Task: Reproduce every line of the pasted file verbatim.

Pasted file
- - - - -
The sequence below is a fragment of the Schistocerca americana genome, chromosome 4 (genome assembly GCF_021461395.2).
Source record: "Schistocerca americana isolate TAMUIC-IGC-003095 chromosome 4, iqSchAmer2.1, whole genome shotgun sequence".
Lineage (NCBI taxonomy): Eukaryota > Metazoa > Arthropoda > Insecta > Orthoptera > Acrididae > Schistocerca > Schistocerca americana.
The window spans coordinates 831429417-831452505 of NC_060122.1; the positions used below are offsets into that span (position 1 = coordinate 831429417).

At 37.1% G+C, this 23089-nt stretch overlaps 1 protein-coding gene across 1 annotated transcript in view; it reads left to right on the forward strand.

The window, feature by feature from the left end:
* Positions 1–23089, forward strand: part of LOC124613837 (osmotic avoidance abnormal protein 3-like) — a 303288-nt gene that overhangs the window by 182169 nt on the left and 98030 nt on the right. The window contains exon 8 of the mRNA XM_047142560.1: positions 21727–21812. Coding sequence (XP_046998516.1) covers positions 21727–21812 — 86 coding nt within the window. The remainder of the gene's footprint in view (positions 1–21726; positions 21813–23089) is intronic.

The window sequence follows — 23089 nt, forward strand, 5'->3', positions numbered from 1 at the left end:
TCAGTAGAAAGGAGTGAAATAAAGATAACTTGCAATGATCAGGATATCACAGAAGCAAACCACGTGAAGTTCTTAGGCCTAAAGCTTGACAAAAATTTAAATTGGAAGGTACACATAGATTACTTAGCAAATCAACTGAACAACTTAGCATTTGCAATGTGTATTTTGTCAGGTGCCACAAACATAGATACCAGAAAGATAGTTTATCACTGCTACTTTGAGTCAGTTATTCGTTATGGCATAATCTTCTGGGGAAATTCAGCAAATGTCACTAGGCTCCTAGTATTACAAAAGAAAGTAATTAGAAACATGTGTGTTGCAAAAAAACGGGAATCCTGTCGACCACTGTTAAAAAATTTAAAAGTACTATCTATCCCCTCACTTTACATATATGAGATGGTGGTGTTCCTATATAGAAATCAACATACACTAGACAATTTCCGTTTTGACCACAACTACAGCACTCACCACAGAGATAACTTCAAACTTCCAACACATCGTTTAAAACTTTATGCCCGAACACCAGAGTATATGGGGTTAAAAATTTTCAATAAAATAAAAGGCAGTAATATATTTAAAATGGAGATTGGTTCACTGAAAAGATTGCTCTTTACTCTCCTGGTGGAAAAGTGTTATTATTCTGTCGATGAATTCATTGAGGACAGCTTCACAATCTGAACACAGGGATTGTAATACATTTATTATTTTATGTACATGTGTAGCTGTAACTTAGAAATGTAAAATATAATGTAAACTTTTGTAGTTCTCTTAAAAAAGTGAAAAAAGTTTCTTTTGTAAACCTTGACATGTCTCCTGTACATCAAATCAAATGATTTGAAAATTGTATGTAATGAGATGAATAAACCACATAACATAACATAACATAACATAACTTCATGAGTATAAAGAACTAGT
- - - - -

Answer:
The sequence below is a fragment of the Schistocerca americana genome, chromosome 4 (genome assembly GCF_021461395.2).
Source record: "Schistocerca americana isolate TAMUIC-IGC-003095 chromosome 4, iqSchAmer2.1, whole genome shotgun sequence".
Lineage (NCBI taxonomy): Eukaryota > Metazoa > Arthropoda > Insecta > Orthoptera > Acrididae > Schistocerca > Schistocerca americana.
The window spans coordinates 831429417-831452505 of NC_060122.1; the positions used below are offsets into that span (position 1 = coordinate 831429417).

At 37.1% G+C, this 23089-nt stretch overlaps 1 protein-coding gene across 1 annotated transcript in view; it reads left to right on the forward strand.

The window, feature by feature from the left end:
* Positions 1–23089, forward strand: part of LOC124613837 (osmotic avoidance abnormal protein 3-like) — a 303288-nt gene that overhangs the window by 182169 nt on the left and 98030 nt on the right. The window contains exon 8 of the mRNA XM_047142560.1: positions 21727–21812. Coding sequence (XP_046998516.1) covers positions 21727–21812 — 86 coding nt within the window. The remainder of the gene's footprint in view (positions 1–21726; positions 21813–23089) is intronic.

The window sequence follows — 23089 nt, forward strand, 5'->3', positions numbered from 1 at the left end:
TCAGTAGAAAGGAGTGAAATAAAGATAACTTGCAATGATCAGGATATCACAGAAGCAAACCACGTGAAGTTCTTAGGCCTAAAGCTTGACAAAAATTTAAATTGGAAGGTACACATAGATTACTTAGCAAATCAACTGAACAACTTAGCATTTGCAATGTGTATTTTGTCAGGTGCCACAAACATAGATACCAGAAAGATAGTTTATCACTGCTACTTTGAGTCAGTTATTCGTTATGGCATAATCTTCTGGGGAAATTCAGCAAATGTCACTAGGCTCCTAGTATTACAAAAGAAAGTAATTAGAAACATGTGTGTTGCAAAAAAACGGGAATCCTGTCGACCACTGTTAAAAAATTTAAAAGTACTATCTATCCCCTCACTTTACATATATGAGATGGTGGTGTTCCTATATAGAAATCAACATACACTAGACAATTTCCGTTTTGACCACAACTACAGCACTCACCACAGAGATAACTTCAAACTTCCAACACATCGTTTAAAACTTTATGCCCGAACACCAGAGTATATGGGGTTAAAAATTTTCAATAAAATAAAAGGCAGTAATATATTTAAAATGGAGATTGGTTCACTGAAAAGATTGCTCTTTACTCTCCTGGTGGAAAAGTGTTATTATTCTGTCGATGAATTCATTGAGGACAGCTTCACAATCTGAACACAGGGATTGTAATACATTTATTATTTTATGTACATGTGTAGCTGTAACTTAGAAATGTAAAATATAATGTAAACTTTTGTAGTTCTCTTAAAAAAGTGAAAAAAGTTTCTTTTGTAAACCTTGACATGTCTCCTGTACATCAAATCAAATGATTTGAAAATTGTATGTAATGAGATGAATAAACCACATAACATAACATAACATAACATAACTTCATGAGTATAAAGAACTAGT